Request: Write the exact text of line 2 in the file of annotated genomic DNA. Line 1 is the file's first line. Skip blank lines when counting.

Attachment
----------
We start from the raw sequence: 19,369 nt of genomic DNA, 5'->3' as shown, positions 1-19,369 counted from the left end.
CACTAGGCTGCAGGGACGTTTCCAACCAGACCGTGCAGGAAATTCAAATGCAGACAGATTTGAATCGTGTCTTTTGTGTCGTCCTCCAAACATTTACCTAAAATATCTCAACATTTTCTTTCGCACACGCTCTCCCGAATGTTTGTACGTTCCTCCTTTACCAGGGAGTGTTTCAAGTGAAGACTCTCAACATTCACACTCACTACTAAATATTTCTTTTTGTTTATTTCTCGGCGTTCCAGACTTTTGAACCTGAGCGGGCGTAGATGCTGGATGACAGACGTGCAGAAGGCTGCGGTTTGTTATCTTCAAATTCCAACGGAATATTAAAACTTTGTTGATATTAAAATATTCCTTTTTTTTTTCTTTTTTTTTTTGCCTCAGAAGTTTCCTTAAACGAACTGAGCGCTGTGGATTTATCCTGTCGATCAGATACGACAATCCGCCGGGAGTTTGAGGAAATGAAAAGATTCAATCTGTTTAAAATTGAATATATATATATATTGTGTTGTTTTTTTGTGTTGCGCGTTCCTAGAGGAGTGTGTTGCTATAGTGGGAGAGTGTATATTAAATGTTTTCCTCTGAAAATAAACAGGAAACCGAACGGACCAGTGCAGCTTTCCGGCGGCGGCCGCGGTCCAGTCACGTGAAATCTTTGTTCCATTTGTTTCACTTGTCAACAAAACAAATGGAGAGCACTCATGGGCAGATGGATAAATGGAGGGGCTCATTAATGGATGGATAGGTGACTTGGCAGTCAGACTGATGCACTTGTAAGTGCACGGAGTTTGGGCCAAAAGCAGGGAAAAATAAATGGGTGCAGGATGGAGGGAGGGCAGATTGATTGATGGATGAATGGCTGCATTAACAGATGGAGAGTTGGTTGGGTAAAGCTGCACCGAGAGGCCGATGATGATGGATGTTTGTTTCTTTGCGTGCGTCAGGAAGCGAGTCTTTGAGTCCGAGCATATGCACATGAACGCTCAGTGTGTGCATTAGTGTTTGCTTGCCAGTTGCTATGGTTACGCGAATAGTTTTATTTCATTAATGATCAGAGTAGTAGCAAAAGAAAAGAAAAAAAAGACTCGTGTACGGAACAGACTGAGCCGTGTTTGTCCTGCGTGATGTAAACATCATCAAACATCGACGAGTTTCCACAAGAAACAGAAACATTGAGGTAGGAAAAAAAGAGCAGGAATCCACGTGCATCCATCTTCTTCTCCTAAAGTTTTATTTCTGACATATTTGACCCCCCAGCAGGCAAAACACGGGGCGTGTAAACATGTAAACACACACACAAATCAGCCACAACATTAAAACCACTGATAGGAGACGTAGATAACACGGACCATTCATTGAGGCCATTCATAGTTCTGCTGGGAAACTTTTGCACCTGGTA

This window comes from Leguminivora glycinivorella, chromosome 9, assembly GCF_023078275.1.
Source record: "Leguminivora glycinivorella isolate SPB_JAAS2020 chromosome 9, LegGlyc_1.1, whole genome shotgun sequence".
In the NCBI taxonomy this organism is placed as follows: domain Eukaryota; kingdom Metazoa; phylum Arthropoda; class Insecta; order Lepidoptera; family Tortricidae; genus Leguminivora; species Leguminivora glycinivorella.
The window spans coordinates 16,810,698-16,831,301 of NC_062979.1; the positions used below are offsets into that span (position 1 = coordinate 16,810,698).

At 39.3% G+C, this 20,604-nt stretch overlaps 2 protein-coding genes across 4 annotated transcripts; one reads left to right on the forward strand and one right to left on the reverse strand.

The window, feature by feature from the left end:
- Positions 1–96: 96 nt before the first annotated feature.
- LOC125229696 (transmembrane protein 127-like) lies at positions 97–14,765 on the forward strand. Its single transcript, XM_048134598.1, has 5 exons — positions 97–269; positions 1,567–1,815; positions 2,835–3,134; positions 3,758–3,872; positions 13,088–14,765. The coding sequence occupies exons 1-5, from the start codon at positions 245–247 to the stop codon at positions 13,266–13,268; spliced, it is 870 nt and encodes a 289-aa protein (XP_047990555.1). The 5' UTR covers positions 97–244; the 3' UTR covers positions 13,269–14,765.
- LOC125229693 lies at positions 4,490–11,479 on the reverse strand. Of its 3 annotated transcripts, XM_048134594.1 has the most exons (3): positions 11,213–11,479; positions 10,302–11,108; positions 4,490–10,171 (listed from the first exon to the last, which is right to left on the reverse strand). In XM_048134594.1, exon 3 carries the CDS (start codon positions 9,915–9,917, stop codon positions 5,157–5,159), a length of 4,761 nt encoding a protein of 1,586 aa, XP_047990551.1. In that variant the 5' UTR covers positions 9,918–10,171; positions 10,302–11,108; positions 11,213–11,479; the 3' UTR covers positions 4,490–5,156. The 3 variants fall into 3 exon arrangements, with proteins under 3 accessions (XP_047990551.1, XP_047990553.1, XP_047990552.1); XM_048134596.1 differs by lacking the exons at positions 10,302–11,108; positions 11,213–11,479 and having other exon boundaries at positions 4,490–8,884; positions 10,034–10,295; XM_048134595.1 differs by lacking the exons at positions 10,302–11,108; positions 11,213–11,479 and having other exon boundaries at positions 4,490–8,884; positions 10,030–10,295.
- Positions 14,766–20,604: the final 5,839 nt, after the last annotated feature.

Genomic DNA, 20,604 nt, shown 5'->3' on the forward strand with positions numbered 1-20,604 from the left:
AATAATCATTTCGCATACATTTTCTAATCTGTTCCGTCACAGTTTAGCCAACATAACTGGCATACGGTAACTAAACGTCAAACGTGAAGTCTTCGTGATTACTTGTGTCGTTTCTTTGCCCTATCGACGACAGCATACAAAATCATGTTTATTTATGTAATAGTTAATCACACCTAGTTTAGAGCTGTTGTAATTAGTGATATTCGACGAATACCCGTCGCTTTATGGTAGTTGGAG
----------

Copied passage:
CACTAGGCTGCAGGGACGTTTCCAACCAGACCGTGCAGGAAATTCAAATGCAGACAGATTTGAATCGTGTCTTTTGTGTCGTCCTCCAAACATTTACCTAAAATATCTCAACATTTTCTTTCGCACACGCTCTCCCGAATGTTTGTACGTTCCTCCTTTACCAGGGAGTGTTTCAAGTGAAGACTCTCAACATTCACACTCACTACTAAATATTTCTTTTTGTTTATTTCTCGGCGTTCCAGACTTTTGAACCTGAGCGGGCGTAGATGCTGGATGACAGACGTGCAGAAGGCTGCGGTTTGTTATCTTCAAATTCCAACGGAATATTAAAACTTTGTTGATATTAAAATATTCCTTTTTTTTTTCTTTTTTTTTTTGCCTCAGAAGTTTCCTTAAACGAACTGAGCGCTGTGGATTTATCCTGTCGATCAGATACGACAATCCGCCGGGAGTTTGAGGAAATGAAAAGATTCAATCTGTTTAAAATTGAATATATATATATATTGTGTTGTTTTTTTGTGTTGCGCGTTCCTAGAGGAGTGTGTTGCTATAGTGGGAGAGTGTATATTAAATGTTTTCCTCTGAAAATAAACAGGAAACCGAACGGACCAGTGCAGCTTTCCGGCGGCGGCCGCGGTCCAGTCACGTGAAATCTTTGTTCCATTTGTTTCACTTGTCAACAAAACAAATGGAGAGCACTCATGGGCAGATGGATAAATGGAGGGGCTCATTAATGGATGGATAGGTGACTTGGCAGTCAGACTGATGCACTTGTAAGTGCACGGAGTTTGGGCCAAAAGCAGGGAAAAATAAATGGGTGCAGGATGGAGGGAGGGCAGATTGATTGATGGATGAATGGCTGCATTAACAGATGGAGAGTTGGTTGGGTAAAGCTGCACCGAGAGGCCGATGATGATGGATGTTTGTTTCTTTGCGTGCGTCAGGAAGCGAGTCTTTGAGTCCGAGCATATGCACATGAACGCTCAGTGTGTGCATTAGTGTTTGCTTGCCAGTTGCTATGGTTACGCGAATAGTTTTATTTCATTAATGATCAGAGTAGTAGCAAAAGAAAAGAAAAAAAAGACTCGTGTACGGAACAGACTGAGCCGTGTTTGTCCTGCGTGATGTAAACATCATCAAACATCGACGAGTTTCCACAAGAAACAGAAACATTGAGGTAGGAAAAAAAGAGCAGGAATCCACGTGCATCCATCTTCTTCTCCTAAAGTTTTATTTCTGACATATTTGACCCCCCAGCAGGCAAAACACGGGGCGTGTAAACATGTAAACACACACACAAATCAGCCACAACATTAAAACCACTGATAGGAGACGTAGATAACACGGACCATTCATTGAGGCCATTCATAGTTCTGCTGGGAAACTTTTGCACCTGGTA